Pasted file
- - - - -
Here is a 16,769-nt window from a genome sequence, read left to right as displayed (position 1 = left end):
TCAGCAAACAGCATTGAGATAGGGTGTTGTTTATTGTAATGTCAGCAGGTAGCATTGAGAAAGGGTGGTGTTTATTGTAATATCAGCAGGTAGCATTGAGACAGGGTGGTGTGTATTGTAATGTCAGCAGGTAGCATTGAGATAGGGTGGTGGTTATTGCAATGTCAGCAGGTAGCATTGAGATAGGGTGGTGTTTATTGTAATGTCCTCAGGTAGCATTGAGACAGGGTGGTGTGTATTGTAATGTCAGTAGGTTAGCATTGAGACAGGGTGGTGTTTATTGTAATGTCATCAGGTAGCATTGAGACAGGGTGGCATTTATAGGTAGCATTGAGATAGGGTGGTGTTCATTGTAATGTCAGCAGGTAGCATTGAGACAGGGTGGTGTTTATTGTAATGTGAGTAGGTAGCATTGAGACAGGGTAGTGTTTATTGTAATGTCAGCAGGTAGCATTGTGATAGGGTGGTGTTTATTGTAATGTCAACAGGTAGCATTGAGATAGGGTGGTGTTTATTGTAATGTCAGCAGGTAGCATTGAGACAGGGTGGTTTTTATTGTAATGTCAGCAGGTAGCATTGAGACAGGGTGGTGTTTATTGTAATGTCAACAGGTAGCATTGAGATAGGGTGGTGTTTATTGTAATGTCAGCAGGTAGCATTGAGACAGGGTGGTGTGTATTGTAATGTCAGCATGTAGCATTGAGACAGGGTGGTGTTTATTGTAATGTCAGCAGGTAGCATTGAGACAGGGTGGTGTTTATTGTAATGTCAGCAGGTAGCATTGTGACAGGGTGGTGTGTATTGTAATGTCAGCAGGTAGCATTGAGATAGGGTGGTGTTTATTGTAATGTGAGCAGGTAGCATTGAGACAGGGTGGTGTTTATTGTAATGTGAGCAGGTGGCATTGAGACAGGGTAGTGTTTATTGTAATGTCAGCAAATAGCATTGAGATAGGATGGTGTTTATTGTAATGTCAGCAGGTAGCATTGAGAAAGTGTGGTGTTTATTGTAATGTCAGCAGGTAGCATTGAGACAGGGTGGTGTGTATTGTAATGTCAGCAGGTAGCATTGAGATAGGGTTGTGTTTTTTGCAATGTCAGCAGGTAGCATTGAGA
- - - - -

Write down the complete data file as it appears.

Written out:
Here is a 16,769-nt window from a genome sequence, read left to right as displayed (position 1 = left end):
TCAGCAAACAGCATTGAGATAGGGTGTTGTTTATTGTAATGTCAGCAGGTAGCATTGAGAAAGGGTGGTGTTTATTGTAATATCAGCAGGTAGCATTGAGACAGGGTGGTGTGTATTGTAATGTCAGCAGGTAGCATTGAGATAGGGTGGTGGTTATTGCAATGTCAGCAGGTAGCATTGAGATAGGGTGGTGTTTATTGTAATGTCCTCAGGTAGCATTGAGACAGGGTGGTGTGTATTGTAATGTCAGTAGGTTAGCATTGAGACAGGGTGGTGTTTATTGTAATGTCATCAGGTAGCATTGAGACAGGGTGGCATTTATAGGTAGCATTGAGATAGGGTGGTGTTCATTGTAATGTCAGCAGGTAGCATTGAGACAGGGTGGTGTTTATTGTAATGTGAGTAGGTAGCATTGAGACAGGGTAGTGTTTATTGTAATGTCAGCAGGTAGCATTGTGATAGGGTGGTGTTTATTGTAATGTCAACAGGTAGCATTGAGATAGGGTGGTGTTTATTGTAATGTCAGCAGGTAGCATTGAGACAGGGTGGTTTTTATTGTAATGTCAGCAGGTAGCATTGAGACAGGGTGGTGTTTATTGTAATGTCAACAGGTAGCATTGAGATAGGGTGGTGTTTATTGTAATGTCAGCAGGTAGCATTGAGACAGGGTGGTGTGTATTGTAATGTCAGCATGTAGCATTGAGACAGGGTGGTGTTTATTGTAATGTCAGCAGGTAGCATTGAGACAGGGTGGTGTTTATTGTAATGTCAGCAGGTAGCATTGTGACAGGGTGGTGTGTATTGTAATGTCAGCAGGTAGCATTGAGATAGGGTGGTGTTTATTGTAATGTGAGCAGGTAGCATTGAGACAGGGTGGTGTTTATTGTAATGTGAGCAGGTGGCATTGAGACAGGGTAGTGTTTATTGTAATGTCAGCAAATAGCATTGAGATAGGATGGTGTTTATTGTAATGTCAGCAGGTAGCATTGAGAAAGTGTGGTGTTTATTGTAATGTCAGCAGGTAGCATTGAGACAGGGTGGTGTGTATTGTAATGTCAGCAGGTAGCATTGAGATAGGGTTGTGTTTTTTGCAATGTCAGCAGGTAGCATTGAGA